About 20 minutes after taking off, when the plane had almost reached its cruising altitude, we heard a scream from the economy section. The purser told me to go back to economy and see what was happening... I entered the first class cabin. It was empty. Then I saw a fist tear the curtain. A nice looking man in his early twenties was looking at me. He had a grenade in one hand, a pistol in the other. He said, in English, "Open the cockpit door."Michal Adar, flight attendant
We ran towards the cockpit. We passed through the first class -- it was a matter of seconds. I heard some shooting and then I saw someone in first class grabbing the telephone and trying to call someone. I showed them the two activated hand grenades and asked them to open the door. One of the flight attendants was also banging on the door saying, "Open! Open!" Someone looked through the peephole but did not open the door.Leila Khaled, hijacker
We heard the knocks on the door and the purser Abraham rang, calling us on the intercom. He told me: "There are a male and a female hijacker. They demand that you should open the cockpit door, otherwise they will kill and blow up the plane."
I decided that we were not going to be hijacked. The security guy was sitting here ready to jump. I told him that I was going to put the plane into negative-G mode. Everyone would fall. When you put the plane into negative, it's like being in a falling elevator. Instead of the plane flying this way, it dives and everyone who is standing falls down.Uri Bar Lev, El Al captain
His idea wasn't to hurt anyone... the idea was to bring it to the attention of the world. And they thought by hijacking these planes, they'd show the world listen, this is what's going on in Palestine, this is the injustice... I don't believe that the idea was to get anybody hurt. It's just that they wanted the attention...Rose Arguello, sister
Never, never, never did he imply that he was involved as deeply as we would later find out he was involved. He kept to himself.
What he did and what I knew were so far apart. Of course, I wanted to verify it... They opened the coffin and there he was... but funny, it didn't look like him, mainly I think because he had tinted his hair...Robert Arguello, brother
His Life and Death
Following Patrick's death, his family overcame international legal and political hurdles to recover his body. His mother beseeched several governments and organizations to help her bring Patrick home to Nicaragua. There he was laid to rest, a photo of his hero Che Guevara placed inside the coffin on his chest.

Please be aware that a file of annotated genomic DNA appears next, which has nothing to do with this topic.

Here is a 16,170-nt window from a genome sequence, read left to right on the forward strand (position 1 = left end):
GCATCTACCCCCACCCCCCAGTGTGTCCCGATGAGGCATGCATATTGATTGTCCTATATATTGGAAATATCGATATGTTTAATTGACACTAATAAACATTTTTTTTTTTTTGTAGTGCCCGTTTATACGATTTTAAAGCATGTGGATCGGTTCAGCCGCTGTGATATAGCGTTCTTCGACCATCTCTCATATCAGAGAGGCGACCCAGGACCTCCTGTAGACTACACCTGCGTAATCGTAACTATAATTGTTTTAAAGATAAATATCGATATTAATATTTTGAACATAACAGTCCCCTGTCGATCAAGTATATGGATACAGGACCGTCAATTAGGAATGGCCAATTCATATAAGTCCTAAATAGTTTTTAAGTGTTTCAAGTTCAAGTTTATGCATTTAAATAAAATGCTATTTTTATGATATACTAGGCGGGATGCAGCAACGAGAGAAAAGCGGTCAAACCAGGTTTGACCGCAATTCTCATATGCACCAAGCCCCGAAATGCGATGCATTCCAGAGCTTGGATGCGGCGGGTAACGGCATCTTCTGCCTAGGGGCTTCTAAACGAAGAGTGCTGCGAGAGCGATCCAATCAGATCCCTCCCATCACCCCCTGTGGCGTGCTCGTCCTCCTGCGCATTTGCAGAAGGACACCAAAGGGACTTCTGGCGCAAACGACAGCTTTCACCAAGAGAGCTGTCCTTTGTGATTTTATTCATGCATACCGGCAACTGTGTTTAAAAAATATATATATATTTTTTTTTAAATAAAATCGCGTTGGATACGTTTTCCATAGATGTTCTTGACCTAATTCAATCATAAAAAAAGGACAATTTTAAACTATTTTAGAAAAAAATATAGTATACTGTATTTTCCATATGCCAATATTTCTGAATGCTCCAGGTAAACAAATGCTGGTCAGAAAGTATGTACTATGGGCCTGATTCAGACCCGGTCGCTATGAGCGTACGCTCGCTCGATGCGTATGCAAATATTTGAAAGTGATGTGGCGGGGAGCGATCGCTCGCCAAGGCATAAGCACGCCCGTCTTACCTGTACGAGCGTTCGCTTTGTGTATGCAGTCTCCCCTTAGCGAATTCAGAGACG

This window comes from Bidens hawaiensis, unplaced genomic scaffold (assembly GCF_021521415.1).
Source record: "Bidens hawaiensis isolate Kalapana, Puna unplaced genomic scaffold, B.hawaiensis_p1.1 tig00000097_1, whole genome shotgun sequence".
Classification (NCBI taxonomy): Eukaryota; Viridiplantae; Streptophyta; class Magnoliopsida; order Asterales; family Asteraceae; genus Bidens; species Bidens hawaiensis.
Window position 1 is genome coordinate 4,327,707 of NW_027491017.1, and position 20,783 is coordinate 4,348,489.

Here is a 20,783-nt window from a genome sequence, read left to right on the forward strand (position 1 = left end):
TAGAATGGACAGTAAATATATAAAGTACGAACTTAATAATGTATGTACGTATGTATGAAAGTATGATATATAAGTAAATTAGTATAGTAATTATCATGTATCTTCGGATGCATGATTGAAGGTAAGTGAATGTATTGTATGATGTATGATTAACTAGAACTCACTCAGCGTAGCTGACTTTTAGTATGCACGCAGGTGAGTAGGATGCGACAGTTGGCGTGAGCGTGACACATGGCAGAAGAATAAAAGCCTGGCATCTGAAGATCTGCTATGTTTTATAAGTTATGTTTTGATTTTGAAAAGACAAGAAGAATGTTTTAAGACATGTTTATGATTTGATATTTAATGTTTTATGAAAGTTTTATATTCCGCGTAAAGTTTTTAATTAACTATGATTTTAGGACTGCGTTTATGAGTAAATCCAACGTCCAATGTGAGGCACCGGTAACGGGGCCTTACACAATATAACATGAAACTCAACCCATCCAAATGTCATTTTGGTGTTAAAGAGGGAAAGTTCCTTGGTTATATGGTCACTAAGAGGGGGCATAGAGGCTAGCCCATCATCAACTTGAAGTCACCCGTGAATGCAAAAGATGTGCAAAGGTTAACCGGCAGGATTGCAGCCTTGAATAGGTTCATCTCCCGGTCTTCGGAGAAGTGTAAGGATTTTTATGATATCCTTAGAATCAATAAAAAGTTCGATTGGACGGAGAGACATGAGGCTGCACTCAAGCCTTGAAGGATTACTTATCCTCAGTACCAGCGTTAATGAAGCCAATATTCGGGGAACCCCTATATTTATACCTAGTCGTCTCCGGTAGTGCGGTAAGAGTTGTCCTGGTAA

The State Department was trying to claim that the body was a Palestinian body. Yet later on the C.I.A. and Scotland Yard discovered that he was a U.S. citizen...Rose Arguello, sister
Patrick... has gone down in history as a brutal footnote to skyjack Sunday... on the right, they call him a terrorist, a person who pistol-whipped stewardesses, a person who was evil and violent. On the left, Patrick is called a selfless revolutionary, who, like Che Guevara, laid down his life for another people's cause. I think neither really does full justice to who Patrick Arguello was...
The great irony of Patrick's life is that, just like his idol, Che Guevara, Patrick also died in a foreign guerrilla movement, far from his own country, not immediately connected to Nicaragua... Patrick died in a way that he never would have anticipated, and might not even have wanted.Marshall Yurow, biographer
What's the difference between terrorism and one who fights for freedom? We're talking about 35 years ago, and what is going on now is nothing like that. What Pat was doing at the time, his idea was never to harm anybody. That was not the idea. The idea was to bring to the world's attention what was going on in Palestine.Rose Arguello, sister
It was a shame because he had so much to contribute. If you were to ask me, do you justify what he did? No. Each one of us latch onto a cause at a certain period... but if you are able to identify yourself and know what you want, apparently Pat was able to latch onto a cause. A cause that, to me, if I had been in a position of advising him, I'd have said, "Hey, pal, don't go that route. There's other ways you can make changes."
Patrick was a very loveable brother, with a cause... I did not know how deep it had penetrated his soul. In the early 20s, people have a tendency to be very much more vibrant than you are at 30 or 35... the fact that he took the cause to heart says a lot about the man himself. I have fond memories... time takes care of hurts.Robert Arguello, brother